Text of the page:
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Why Danica Patrick’s Pole Position is Irrelevant


It’s kind of like chasing the best performing investment from last year.  Just because Danica starts out at the front, it does not ensure that she will win.  In fact, it does not even mean she will even lead one full lap of the race – she could wreck or simply just not drive well.  Still, all you will hear about for the week leading up to the Daytona 500 is how Danica has the pole for the NASCAR Season Opener.

The sports industry needs something to talk about this week, just like the financial press needs something to talk about as well.  A strong beginning may not ensure continued success. Then again, it may.

That’s what has everyone very concerned about the equity markets these days.  The Standard & Poor’s 500 (S&P 500) has had 7 straight weeks of gains and all you can read about in the press is the bearish commentary predicting a pull back in the market. It’s the exact opposite of 1999 – rather than everyone predicting trees would grow to the sky, they are now predicting the forests will all burn to the ground now that they’ve reached a certain height.  More on this later.

Here’s a recap of how the market did last week.

Weekly Market Returns 2/18/13


Here’s my opinion on why the market is not reacting to the impending recession – because it supports the idea of spending cuts.  There are 537 people (535 voting members of Congress, the VP and the President) bickering along part lines between raising taxes and cutting spending.  Since the rest of us (the market) know that cuts are necessary and will eventually be forced upon us, than these forced cuts in spending are a good place to start. Please see this weekend’s Barron’s cover story for a very opinionated yet factually interesting article on this subject, since the politicians seem completely incapable of placing the good of the country before themselves and their respective party politics.


We are almost done with earnings season and it looks like we will end up with a pretty solid quarter of reports. The percentage of companies beating their revenue and earnings expectations is a huge improvement over the previous two quarters.  So far, 64% have beaten revenues and 63.6% have beaten earnings (according to Bespoke Investment Group).  If the percentage of companies beating earnings stays at this level, it will be the best quarter for this measure since the 4th quarter of 2010.  If the percentage of companies beating revenue remains at this level, it will be a HUGE improvement over the 3rd quarter of 2012, where the beat rate was 48.2%.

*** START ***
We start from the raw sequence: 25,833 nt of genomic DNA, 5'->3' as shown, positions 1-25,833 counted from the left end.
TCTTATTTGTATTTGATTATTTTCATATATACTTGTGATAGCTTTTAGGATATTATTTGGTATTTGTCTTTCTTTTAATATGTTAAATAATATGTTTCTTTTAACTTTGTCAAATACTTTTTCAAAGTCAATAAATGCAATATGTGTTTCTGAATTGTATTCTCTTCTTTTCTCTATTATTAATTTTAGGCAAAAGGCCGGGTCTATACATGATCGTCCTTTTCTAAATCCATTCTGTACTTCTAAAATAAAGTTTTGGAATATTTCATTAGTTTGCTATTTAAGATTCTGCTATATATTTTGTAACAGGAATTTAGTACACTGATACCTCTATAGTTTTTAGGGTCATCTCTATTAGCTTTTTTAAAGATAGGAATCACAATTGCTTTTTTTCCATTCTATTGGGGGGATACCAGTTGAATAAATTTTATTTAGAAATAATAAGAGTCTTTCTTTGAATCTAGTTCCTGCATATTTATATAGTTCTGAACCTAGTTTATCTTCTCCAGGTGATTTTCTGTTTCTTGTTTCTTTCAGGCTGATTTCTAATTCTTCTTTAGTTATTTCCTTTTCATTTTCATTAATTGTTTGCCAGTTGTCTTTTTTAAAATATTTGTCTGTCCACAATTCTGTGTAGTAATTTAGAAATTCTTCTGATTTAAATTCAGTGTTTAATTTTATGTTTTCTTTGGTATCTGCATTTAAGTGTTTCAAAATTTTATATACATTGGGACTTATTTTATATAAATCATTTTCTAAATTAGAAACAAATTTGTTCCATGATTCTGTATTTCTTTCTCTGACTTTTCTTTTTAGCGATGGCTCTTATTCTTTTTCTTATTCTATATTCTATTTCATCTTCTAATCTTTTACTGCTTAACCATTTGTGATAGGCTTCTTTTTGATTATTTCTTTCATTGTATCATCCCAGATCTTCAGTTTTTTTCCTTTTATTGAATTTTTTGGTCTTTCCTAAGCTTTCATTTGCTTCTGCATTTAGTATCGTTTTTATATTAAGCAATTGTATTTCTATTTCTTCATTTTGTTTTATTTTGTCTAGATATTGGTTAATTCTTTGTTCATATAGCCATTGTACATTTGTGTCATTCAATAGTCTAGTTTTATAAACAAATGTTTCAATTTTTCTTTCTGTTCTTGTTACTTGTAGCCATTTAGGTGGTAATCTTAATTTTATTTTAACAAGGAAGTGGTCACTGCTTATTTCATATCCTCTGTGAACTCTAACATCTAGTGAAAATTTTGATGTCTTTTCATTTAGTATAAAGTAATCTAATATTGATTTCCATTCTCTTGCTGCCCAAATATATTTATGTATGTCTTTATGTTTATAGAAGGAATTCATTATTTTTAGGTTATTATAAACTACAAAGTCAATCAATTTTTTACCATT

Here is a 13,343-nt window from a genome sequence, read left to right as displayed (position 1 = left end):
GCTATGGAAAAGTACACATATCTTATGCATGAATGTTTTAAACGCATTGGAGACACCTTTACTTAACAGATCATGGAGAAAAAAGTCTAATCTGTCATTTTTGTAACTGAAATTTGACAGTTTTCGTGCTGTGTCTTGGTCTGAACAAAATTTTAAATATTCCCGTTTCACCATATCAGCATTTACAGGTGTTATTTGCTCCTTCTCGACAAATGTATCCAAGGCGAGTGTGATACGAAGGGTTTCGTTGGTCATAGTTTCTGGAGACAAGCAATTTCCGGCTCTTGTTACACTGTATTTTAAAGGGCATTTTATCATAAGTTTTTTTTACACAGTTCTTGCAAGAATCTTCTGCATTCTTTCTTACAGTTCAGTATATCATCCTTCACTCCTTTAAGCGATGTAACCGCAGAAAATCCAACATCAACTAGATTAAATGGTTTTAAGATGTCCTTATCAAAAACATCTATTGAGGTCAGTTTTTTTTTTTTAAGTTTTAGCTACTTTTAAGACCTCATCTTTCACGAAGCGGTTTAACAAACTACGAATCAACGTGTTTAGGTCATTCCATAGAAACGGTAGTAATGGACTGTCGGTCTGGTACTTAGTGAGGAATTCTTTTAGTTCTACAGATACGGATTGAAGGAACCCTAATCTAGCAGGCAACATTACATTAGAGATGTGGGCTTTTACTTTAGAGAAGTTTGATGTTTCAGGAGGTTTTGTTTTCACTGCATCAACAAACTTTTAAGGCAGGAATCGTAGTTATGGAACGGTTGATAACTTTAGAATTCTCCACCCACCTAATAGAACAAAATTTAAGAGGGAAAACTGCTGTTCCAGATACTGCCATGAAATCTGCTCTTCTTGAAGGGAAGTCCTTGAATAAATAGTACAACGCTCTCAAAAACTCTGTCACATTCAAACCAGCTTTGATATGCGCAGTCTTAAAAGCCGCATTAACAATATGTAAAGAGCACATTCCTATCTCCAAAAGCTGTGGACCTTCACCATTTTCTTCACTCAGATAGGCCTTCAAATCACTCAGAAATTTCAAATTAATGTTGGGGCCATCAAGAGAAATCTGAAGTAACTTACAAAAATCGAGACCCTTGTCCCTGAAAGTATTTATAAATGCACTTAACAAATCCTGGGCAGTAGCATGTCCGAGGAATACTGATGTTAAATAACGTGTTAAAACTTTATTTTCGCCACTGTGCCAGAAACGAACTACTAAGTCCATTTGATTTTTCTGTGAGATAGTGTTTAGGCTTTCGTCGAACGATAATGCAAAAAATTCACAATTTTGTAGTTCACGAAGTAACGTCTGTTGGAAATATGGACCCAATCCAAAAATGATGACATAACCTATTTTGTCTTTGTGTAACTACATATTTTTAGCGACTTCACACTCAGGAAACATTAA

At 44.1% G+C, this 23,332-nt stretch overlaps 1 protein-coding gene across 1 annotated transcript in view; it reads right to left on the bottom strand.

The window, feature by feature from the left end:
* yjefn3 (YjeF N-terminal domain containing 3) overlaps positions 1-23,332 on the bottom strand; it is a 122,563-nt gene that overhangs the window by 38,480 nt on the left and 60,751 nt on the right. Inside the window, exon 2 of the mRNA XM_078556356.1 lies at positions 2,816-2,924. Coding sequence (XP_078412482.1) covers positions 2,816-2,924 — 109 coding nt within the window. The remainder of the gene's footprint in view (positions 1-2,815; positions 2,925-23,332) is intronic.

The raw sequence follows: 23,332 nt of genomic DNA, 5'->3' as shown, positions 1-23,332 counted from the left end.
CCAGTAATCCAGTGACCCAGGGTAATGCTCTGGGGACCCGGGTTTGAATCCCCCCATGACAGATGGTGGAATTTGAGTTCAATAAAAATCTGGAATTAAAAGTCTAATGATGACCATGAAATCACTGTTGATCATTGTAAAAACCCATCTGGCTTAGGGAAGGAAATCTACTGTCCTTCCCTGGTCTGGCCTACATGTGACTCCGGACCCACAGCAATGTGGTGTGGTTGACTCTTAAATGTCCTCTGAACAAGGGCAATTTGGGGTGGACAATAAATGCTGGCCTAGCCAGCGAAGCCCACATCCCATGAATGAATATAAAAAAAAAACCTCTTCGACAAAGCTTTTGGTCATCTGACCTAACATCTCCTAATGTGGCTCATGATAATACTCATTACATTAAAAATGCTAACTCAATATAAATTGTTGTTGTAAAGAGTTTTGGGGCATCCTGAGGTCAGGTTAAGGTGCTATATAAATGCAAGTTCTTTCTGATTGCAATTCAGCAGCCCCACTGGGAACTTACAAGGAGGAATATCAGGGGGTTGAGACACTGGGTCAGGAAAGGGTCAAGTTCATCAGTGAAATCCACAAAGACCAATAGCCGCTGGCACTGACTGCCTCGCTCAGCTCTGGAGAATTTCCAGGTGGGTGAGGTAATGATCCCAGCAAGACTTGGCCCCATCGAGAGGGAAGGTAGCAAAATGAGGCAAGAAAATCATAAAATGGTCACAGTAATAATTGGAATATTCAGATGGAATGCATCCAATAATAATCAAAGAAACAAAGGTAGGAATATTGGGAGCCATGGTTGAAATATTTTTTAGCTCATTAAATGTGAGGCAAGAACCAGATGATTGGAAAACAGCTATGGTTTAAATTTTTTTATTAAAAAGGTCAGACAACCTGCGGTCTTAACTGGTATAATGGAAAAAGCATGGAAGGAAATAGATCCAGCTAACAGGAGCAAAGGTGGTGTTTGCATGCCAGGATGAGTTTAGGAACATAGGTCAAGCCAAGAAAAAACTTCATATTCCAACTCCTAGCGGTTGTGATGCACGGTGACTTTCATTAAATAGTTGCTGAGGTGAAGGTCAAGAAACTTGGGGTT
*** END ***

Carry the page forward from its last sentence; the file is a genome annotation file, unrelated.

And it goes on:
The market has reacted to these positive numbers, which is a huge contributor to why the market has done so well so far in 2013.

The alternative to the market pulling back is that it simply remains flat for a while.  In fact, absent of any unforeseen catastrophic global event, it’s possible that this ends up being what happens.  Our recommendation is that investors who are fully invested remain that way and investors with cash positions tactically invest portions of that cash position on any market pullbacks.

Please call or email with questions.

IMPORTANT NOTE: Due to industry regulations, comments are not permitted on this blog. If you would like to contact the author, please email us at info@monumentwm.com.

Securities and Financial Planning offered through LPL Financial, a Registered Investment Advisor. Member FINRA/SIPC

The opinions voiced in this material are for general information only and are not intended to provide specific advice or recommendations for any individual. To determine which investment(s) may be appropriate for you, consult your financial advisor prior to investing. All performance referenced is historical and is no guarantee of future results. All indices are unmanaged and cannot be invested into directly. Stock investing involves risk including loss of principal. The Dow Jones Industrial Average is comprised of 30 stocks that are major factors in their industries, and widely held by individuals and institutional investors. The Standard & Poor’s 500 Stock Index (S&P 500) is an unmanaged capitalization weighted index of 500 stocks designed to measure performance of the broad domestic economy through changes in the aggregate market value of 500 stocks representing all major industries. The NASDAQ Composite Index measures all domestic and non-U.S. based common stocks listed on The NASDAQ Stock Market. The market value, the last sale price multiplied by total shares outstanding, is calculated throughout the trading day, and is related to the total value of the Index. The Russell 2000 Small Stock Index is an unmanaged index generally representative of the 2000 smallest companies in the Russell 3000 Index. The Russell 2000 is an unmanaged index generally comprised of companies with lower price-to-book ratios and lower forecasted growth values.  The 2, 10 and 30 year Treasury is simply the yield at the close of the day.

(1)      West Texas Intermediate crude spot price is as of end of week.

(2)      London Bullion Market Association; gold fixing pricing at 3 p.m. London time.

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David B. photo

David B. Armstrong, CFA

President & Co-Founder

Dave got into the industry when he discovered his passion for finance in his mid-20’s. He’s a combat veteran and served as an officer in the United States Marines Corps on both active duty and in the reserves, retiring at the rank of Lieutenant Colonel. While serving on active duty, Dave was unable to spend money on deployments, so he became a self-taught investor. Along with a few bucks cash as a bouncer, his investing performance grew to be good....

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